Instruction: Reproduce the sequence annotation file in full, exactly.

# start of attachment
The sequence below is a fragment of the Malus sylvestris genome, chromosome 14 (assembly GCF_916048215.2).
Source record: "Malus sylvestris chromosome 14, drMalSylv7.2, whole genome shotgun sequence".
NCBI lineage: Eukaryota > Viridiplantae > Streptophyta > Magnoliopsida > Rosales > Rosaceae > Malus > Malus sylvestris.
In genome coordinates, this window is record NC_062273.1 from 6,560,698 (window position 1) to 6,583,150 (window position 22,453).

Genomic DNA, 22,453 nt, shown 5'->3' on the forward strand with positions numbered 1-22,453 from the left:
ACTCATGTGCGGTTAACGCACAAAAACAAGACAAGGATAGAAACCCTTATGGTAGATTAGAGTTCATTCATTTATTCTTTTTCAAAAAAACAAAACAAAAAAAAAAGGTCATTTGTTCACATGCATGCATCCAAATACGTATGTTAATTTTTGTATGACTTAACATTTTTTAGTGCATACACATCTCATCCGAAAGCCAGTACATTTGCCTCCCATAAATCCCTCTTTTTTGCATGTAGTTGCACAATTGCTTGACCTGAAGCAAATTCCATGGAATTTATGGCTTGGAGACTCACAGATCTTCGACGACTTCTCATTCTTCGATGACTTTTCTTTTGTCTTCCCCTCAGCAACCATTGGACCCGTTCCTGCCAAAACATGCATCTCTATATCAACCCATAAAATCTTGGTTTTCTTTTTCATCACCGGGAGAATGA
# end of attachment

The sequence below is a fragment of the Malus sylvestris genome, chromosome 14 (assembly GCF_916048215.2).
Source record: "Malus sylvestris chromosome 14, drMalSylv7.2, whole genome shotgun sequence".
NCBI lineage: Eukaryota > Viridiplantae > Streptophyta > Magnoliopsida > Rosales > Rosaceae > Malus > Malus sylvestris.
In genome coordinates, this window is record NC_062273.1 from 6,560,698 (window position 1) to 6,583,150 (window position 22,453).

Genomic DNA, 22,453 nt, shown 5'->3' on the forward strand with positions numbered 1-22,453 from the left:
ACTCATGTGCGGTTAACGCACAAAAACAAGACAAGGATAGAAACCCTTATGGTAGATTAGAGTTCATTCATTTATTCTTTTTCAAAAAAACAAAACAAAAAAAAAAGGTCATTTGTTCACATGCATGCATCCAAATACGTATGTTAATTTTTGTATGACTTAACATTTTTTAGTGCATACACATCTCATCCGAAAGCCAGTACATTTGCCTCCCATAAATCCCTCTTTTTTGCATGTAGTTGCACAATTGCTTGACCTGAAGCAAATTCCATGGAATTTATGGCTTGGAGACTCACAGATCTTCGACGACTTCTCATTCTTCGATGACTTTTCTTTTGTCTTCCCCTCAGCAACCATTGGACCCGTTCCTGCCAAAACATGCATCTCTATATCAACCCATAAAATCTTGGTTTTCTTTTTCATCACCGGGAGAATGA